Asian Currency Overview via Reuters

(Reuters) – Most emerging Asian currencies crawled higher on Tuesday, with the dollar holding steady ahead of a congressional vote on U.S. tax cuts, while the Thai baht softened on expectations interest rates would be kept near record lows.

The dollar index, which tracks the U.S. currency against a basket of six major rivals, was flat at 93.699, as some traders questioned the overall impact of the tax overhaul on the U.S. economy.

Global markets have been buffeted in recent weeks by shifting expectations about President Donald Trump’s ability to push through his signature policy.

 “(President) Trump being unable to get his policy through is going to weigh on the dollar positivity and that is going to play favourably to regional currencies,” said Stephen Innes, head of trading in Asia-Pacific for Oanda in Singapore.

The Malaysian ringgit and the Korean won gained as much as 0.2 percent, while the Indian rupee inched up about 0.1 percent.

Along with the baht, the Singapore dollar and the Philippine peso also slipped.

“The year-end position adjustment distortions can run havoc on currency movement and even more so in emerging Asia,” Innes said.

The baht fell as much as 0.8 percent to its lowest since Nov. 17, posting its steepest intraday drop in more than a year.

Thailand’s central bank is expected to leave its benchmark interest rate near record lows on Wednesday, the year’s final review, as economic growth picks up, inflation is still tame and high household debt remains a worry.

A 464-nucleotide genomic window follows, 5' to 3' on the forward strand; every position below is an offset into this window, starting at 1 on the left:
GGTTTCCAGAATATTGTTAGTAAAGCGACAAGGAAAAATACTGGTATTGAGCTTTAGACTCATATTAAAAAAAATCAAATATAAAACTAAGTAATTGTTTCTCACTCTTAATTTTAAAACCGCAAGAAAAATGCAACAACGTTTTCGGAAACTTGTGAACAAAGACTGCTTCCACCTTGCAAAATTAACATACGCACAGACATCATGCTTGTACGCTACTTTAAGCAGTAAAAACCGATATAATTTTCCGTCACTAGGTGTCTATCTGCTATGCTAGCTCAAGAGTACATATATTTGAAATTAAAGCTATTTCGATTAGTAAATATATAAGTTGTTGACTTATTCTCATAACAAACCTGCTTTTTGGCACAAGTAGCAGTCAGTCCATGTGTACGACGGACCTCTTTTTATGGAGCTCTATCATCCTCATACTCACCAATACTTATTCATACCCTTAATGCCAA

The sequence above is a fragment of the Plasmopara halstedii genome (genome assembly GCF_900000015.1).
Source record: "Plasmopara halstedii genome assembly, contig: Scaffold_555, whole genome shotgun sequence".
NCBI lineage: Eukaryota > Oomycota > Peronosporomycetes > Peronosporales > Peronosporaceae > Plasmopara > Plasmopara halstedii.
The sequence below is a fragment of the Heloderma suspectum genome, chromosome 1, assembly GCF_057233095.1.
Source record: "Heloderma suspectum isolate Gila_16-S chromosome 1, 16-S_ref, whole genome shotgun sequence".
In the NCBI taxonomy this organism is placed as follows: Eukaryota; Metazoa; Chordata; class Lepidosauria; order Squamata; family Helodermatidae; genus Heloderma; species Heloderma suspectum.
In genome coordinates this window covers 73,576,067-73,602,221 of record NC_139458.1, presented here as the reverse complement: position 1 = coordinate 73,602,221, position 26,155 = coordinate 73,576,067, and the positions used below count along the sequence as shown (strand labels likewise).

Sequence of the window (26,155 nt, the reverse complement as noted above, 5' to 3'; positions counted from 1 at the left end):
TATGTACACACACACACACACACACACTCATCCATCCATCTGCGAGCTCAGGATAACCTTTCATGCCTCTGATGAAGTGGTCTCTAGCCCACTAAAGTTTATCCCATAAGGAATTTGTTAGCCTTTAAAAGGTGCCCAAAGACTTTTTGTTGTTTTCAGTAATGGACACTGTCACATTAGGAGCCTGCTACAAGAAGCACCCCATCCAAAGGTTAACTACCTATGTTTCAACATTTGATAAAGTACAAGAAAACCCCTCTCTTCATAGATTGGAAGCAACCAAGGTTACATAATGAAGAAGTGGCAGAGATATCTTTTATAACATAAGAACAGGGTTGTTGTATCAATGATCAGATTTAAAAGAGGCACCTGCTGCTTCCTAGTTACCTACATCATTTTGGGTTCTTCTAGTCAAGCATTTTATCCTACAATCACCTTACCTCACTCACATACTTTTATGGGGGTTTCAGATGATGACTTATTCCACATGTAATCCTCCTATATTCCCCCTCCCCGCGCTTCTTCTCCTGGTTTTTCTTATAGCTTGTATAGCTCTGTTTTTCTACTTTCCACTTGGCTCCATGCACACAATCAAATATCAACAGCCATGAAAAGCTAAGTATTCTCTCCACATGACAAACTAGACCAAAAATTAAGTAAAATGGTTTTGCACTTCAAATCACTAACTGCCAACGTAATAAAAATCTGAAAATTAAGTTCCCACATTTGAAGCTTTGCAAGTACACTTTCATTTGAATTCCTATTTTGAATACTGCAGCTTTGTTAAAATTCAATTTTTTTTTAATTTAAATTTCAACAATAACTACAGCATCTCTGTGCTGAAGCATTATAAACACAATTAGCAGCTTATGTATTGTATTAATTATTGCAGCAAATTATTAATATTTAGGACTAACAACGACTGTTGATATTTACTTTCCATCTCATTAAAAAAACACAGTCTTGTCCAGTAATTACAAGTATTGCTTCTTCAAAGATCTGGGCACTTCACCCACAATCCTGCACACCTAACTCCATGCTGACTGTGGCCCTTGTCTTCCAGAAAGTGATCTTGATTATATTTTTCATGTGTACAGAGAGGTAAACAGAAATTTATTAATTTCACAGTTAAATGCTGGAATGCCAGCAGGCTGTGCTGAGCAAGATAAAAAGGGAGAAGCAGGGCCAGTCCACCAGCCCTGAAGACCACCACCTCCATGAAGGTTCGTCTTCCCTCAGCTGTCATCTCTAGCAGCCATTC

“The monetary policy will keep rates on hold and it looks like they will do so in 2018 as well, so this sets up regional cross trades to sell the baht,” said Innes.

Seven of 10 analysts in a Reuters poll who expressed a longer-term view on rates predicted no policy change throughout 2018.

POLITICAL UNCERTAINTY

The Indian rupee rose 0.1 percent on Tuesday, after hitting a low of more than 1 percent in the previous session as the Gujarat state election votes were being counted.

“The rupee is being driven by political uncertainty rather than any specific macro drivers after (Prime Minister) Modi had a so-so victory but lost 14 seats,” Innes said.

“I think the political risk will evaporate quickly and the market will refocus on macro drivers, but it may not happen until the new year.”

The rupee, however, pared nearly all of its losses on Monday, as votes progressed and Prime Minister Narendra Modi’s party appeared to win elections in his home state of Gujarat for a sixth term

Reuters

 

This article is for general information purposes only. It is not investment advice or a solution to buy or sell securities. Opinions are the authors; not necessarily that of OANDA Corporation or any of its affiliates, subsidiaries, officers or directors. Leveraged trading is high risk and not suitable for all. You could lose all of your deposited funds.

Stephen Innes

Stephen Innes

Head of Trading APAC at
Stephen has over 25 years of experience in the financial markets and currently based in Singapore as the Head of Trading Asia Pacific with OANDA. Stephen's market views focus on the movement of G-10 and ASEAN Currencies. His views appear in Bloomberg, CNBC.Reuters, New York Times WSJ and the Economist. His media appearances include Bloomberg TV & Radio, BBC International, Sky TV, Channel News Asia, ASTRO AWANI and BFM Malaysia. Stephen has an extensive trading experience in Spot and Forward FX, Currency and Interest Rate Futures, Money Market Derivatives and Precious Metals. Before joining OANDA, he worked with organisations like Nat West, Chemical Bank, Garvin Guy Butler, and Sumitomo Mitsui Banking Corporation. Stephen was born in Glasgow, Scotland, and holds a Degree in Economics from the University of Western Ontario.